But one point I would make is we need to recognise that First Nations women and children are 35 times more likely to be affected by family violence and domestic violence. We need to make sure that we have a standalone action plan, which is what I intend to work towards, as well as a standalone national plan for First Nations women and children.

PETER STEFANOVIC:  Well on that, Intervention-era alcohol bans in remote parts of Northern Territory - in particular Aboriginal communities – those alcohol bans have been reversed. How concerned are you about what that might lead to?

AMANDA RISHWORTH:  Well, I've had discussions with my Northern Territory counterparts about their rolling back of alcohol bans because what they have been talking about is the importance of self-determination, that communities are making decisions for themselves. That's what this process is about, is local decision making and ensuring that local communities get to have a say – not just when it comes to alcohol, but a range of other things. That's certainly the same approach that the Government, the Commonwealth Government is now taking to Income Management. We want to see voluntary Income Management, that communities themselves are able to determine how they move forward when it comes to self-determination.

PETER STEFANOVIC: Yeah. Would you prefer that ban wasn't overturned?

AMANDA RISHWORTH:  Look, I support the Northern Territory when it comes to giving self-determination to local communities, to give communities the choice of how they implement alcohol restrictions if it's alcohol restrictions; how health services work. We need to work better with our First Nations-controlled organisations to ensure that they are able to support people on the ground in their own communities.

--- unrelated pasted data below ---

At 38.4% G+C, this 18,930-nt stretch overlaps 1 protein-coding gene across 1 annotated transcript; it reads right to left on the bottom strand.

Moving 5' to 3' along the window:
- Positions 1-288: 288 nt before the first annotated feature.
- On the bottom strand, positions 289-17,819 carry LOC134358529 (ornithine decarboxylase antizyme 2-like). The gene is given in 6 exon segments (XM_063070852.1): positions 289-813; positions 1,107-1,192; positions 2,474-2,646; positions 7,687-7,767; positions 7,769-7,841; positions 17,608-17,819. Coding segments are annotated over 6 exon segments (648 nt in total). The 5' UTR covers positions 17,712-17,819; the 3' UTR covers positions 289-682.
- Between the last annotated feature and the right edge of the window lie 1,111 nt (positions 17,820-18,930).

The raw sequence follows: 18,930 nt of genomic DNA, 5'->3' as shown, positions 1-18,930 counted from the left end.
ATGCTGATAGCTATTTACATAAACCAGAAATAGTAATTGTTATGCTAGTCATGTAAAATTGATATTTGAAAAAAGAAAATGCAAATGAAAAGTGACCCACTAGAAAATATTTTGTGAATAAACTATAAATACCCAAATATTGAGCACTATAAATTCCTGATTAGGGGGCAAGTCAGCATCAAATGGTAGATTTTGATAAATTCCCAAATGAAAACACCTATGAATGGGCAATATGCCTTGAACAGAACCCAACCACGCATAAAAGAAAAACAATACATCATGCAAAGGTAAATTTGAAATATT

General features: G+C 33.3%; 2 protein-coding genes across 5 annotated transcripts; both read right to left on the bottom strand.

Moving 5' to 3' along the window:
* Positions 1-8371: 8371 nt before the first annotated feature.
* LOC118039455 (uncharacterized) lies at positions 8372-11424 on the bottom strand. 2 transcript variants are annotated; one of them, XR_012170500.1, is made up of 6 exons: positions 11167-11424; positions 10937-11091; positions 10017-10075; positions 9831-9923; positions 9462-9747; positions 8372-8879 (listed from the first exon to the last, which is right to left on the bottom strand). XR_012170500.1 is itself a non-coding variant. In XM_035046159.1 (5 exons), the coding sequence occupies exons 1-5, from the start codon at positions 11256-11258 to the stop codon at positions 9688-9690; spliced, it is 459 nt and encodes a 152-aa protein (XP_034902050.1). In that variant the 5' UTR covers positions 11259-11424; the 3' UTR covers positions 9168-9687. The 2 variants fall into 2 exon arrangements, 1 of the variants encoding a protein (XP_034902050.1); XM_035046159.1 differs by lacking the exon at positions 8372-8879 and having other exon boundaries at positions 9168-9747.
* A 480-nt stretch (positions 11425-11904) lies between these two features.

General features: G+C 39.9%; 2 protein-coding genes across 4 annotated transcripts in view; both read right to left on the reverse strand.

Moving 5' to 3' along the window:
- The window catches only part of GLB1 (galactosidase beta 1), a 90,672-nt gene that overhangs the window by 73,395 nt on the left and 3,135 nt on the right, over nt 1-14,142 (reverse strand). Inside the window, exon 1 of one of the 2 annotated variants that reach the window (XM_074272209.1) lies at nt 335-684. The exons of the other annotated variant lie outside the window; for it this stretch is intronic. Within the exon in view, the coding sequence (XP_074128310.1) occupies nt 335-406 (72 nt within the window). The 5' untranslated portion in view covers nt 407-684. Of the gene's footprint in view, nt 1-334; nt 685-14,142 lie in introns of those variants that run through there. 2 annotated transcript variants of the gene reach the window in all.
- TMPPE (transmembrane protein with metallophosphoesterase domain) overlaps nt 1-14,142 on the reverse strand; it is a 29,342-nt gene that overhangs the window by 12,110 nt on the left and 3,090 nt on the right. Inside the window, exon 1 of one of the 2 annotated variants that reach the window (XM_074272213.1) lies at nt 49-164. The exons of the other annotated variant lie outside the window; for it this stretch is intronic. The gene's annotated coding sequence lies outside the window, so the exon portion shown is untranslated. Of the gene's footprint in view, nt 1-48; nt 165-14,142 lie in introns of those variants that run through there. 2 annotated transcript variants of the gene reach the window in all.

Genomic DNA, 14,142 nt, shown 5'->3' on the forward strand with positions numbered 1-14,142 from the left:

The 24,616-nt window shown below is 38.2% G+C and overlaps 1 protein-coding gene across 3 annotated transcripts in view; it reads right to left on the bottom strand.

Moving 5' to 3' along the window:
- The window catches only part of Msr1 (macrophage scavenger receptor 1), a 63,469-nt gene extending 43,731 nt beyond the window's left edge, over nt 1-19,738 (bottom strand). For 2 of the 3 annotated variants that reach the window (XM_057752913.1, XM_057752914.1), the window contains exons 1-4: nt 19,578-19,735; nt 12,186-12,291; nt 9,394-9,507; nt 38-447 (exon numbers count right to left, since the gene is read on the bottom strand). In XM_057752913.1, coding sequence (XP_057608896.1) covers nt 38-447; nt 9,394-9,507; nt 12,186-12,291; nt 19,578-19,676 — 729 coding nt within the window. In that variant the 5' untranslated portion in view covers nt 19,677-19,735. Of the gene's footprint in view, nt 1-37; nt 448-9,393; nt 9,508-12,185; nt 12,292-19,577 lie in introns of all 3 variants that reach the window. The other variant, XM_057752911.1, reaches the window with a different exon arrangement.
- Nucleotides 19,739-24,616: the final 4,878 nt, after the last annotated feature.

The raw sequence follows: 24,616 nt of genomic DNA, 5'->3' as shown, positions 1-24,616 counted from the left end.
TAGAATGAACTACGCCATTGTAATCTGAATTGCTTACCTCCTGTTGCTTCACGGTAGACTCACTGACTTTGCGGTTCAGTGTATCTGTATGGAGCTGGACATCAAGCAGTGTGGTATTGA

PETER STEFANOVIC: Okay. Just a final one here on abortion. Of course, this has become a headline issue after Roe v Wade was overturned in the US. It is legal here, but the rules are somewhat different comparing states and territories, Minister. So how are you going to streamline it? And, it's still going to be hard for women to access it in regional areas, right? So what sort of changes would need to be made to make that easier?

AMANDA RISHWORTH: Well, firstly I would say we're in a very different context than the US. What we've seen in the US is ongoing, more and more restrictions really, in some states around the US. In Australia, we've seen in many states and territories putting the issue of abortion out of the Criminal Code into the Healthcare Act, so this has been important measures. But look, states and territories may want to discuss that at the meeting today. We're very open for a discussion around how we can work together. But ultimately, when it comes to termination and abortion law, it does sit with the states and territories.


AMANDA RISHWORTH:  But the trend here in Australia has been the opposite to that of the US.

PETER STEFANOVIC:  Amanda Rishworth, we're out of time, but thank you for your time this morning as always. We'll talk to you soon.